In short, it’s very likely the current trends may continue. The elephant in the room is globalization. As the McKinsey Global Institute study says, between 1980 and 2010, 85 million workers in emerging economies joined the labour force in export-related activities, competing with hitherto protected workers in the advanced economies. It says: “The declining ability of labour to protect its share of national income, and of middle and lower income segments to protect their share of the wage pool, reduced real median disposable income growth by nine percentage points in the US in the 1993-2005 period and by seven points in the 2005-14 period."

The report says the income of the rich, too, has been affected due to lower investment income. But elites with higher skills have been the least hit, seen in the way London voted to remain. The difference in the advanced economies between those who have been able to benefit from globalization and those who haven’t is stark, seen clearly in the Brexit vote.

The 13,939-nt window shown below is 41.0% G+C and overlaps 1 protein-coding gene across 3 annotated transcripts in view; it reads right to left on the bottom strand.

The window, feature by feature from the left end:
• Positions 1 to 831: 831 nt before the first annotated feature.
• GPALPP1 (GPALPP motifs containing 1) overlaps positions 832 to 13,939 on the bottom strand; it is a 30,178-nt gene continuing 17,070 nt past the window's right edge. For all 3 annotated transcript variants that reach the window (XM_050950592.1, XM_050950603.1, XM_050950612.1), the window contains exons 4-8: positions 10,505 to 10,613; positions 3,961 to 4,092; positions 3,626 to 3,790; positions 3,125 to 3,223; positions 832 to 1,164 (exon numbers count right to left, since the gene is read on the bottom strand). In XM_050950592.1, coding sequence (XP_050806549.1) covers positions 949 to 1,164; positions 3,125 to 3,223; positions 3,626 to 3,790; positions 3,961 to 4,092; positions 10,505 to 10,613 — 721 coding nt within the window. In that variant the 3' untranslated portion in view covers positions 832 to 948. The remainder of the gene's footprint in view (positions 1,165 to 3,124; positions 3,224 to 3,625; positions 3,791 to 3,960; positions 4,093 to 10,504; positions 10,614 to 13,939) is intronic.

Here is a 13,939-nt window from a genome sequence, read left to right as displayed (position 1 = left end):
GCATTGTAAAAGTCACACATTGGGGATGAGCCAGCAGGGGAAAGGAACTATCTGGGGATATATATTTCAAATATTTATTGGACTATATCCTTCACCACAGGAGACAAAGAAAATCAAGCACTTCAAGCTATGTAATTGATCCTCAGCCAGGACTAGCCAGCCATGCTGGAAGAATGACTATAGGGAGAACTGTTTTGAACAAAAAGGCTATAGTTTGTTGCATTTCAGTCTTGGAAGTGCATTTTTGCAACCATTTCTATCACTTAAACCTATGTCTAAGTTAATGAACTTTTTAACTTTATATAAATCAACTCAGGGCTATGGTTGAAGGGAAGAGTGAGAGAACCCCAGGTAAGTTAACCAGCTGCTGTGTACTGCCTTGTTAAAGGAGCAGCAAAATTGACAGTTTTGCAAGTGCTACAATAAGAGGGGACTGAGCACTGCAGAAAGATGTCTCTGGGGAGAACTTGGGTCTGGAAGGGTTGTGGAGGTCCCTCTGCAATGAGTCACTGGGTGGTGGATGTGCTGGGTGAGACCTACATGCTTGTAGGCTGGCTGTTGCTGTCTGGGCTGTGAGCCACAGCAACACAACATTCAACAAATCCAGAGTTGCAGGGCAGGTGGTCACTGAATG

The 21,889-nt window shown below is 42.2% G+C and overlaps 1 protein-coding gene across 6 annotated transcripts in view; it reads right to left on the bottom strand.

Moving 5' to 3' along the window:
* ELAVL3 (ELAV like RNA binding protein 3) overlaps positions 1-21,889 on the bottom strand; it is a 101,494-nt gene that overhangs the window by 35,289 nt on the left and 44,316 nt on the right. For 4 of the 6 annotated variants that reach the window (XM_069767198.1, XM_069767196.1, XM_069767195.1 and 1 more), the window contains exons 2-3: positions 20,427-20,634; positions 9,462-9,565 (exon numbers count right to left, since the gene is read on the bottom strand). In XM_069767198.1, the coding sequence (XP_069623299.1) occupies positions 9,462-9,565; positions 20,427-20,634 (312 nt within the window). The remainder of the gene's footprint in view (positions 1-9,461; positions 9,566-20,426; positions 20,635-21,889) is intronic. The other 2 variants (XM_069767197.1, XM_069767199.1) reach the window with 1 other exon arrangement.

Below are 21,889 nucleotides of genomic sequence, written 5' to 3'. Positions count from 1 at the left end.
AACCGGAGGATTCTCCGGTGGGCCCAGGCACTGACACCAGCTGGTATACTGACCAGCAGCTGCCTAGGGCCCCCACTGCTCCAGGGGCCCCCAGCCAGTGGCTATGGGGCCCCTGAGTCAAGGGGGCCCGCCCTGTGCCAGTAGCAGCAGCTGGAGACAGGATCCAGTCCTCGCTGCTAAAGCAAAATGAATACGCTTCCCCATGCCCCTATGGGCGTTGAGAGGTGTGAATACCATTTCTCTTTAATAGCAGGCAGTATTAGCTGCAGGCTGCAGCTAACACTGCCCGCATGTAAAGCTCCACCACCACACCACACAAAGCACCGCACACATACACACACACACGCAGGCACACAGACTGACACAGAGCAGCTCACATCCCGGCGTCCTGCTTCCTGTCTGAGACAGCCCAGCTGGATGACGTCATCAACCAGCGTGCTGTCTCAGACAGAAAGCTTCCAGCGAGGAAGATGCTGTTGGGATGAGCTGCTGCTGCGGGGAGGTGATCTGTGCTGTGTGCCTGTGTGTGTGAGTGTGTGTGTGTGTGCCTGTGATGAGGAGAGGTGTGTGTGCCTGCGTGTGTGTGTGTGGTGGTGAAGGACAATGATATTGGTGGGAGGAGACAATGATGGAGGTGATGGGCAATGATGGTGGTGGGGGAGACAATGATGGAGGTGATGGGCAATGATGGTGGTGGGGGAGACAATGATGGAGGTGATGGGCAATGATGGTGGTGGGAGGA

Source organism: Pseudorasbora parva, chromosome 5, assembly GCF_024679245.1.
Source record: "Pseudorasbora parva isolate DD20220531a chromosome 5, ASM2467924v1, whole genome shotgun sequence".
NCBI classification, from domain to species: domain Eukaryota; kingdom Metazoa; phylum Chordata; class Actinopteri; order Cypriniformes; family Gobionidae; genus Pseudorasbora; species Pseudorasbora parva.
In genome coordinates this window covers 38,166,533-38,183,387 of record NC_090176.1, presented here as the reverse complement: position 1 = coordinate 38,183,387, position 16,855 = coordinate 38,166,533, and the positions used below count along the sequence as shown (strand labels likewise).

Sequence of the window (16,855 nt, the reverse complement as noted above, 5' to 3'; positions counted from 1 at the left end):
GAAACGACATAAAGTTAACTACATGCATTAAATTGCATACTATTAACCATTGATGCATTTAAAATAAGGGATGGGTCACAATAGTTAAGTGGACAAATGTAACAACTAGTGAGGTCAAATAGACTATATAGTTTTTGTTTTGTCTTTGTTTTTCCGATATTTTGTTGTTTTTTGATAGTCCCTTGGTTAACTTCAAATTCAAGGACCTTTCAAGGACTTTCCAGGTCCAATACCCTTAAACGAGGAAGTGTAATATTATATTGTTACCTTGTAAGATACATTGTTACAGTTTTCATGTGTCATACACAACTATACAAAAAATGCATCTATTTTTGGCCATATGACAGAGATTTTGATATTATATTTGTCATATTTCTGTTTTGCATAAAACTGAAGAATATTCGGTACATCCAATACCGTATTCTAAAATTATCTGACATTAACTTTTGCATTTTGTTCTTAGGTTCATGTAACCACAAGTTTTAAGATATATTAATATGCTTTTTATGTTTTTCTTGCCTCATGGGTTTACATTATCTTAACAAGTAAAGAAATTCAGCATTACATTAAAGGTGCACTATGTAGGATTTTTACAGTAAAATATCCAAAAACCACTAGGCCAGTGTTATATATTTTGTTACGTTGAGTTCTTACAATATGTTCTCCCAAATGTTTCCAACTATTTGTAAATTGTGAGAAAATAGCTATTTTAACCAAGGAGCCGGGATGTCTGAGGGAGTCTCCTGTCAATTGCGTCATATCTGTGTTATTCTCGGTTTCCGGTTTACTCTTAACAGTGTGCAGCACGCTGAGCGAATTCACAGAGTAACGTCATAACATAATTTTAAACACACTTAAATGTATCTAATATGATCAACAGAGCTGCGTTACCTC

At the other end are the developing countries that have profited immensely from globalization. Not only has it lifted hundreds of millions out of poverty, but all segments of the population gained, albeit in varying degrees. No wonder emerging market governments are eager to plug into global circuits of accumulation. The question is: is the globalization momentum slowing down? Analysts have flagged slower growth in global supply chains, automation and more onshoring of work in the US. Media reports speak of a fall in hiring of engineers by India’s top IT firms. If globalization does slow down, the road to prosperity for developing economies, typically paved by export-led growth, will become narrower.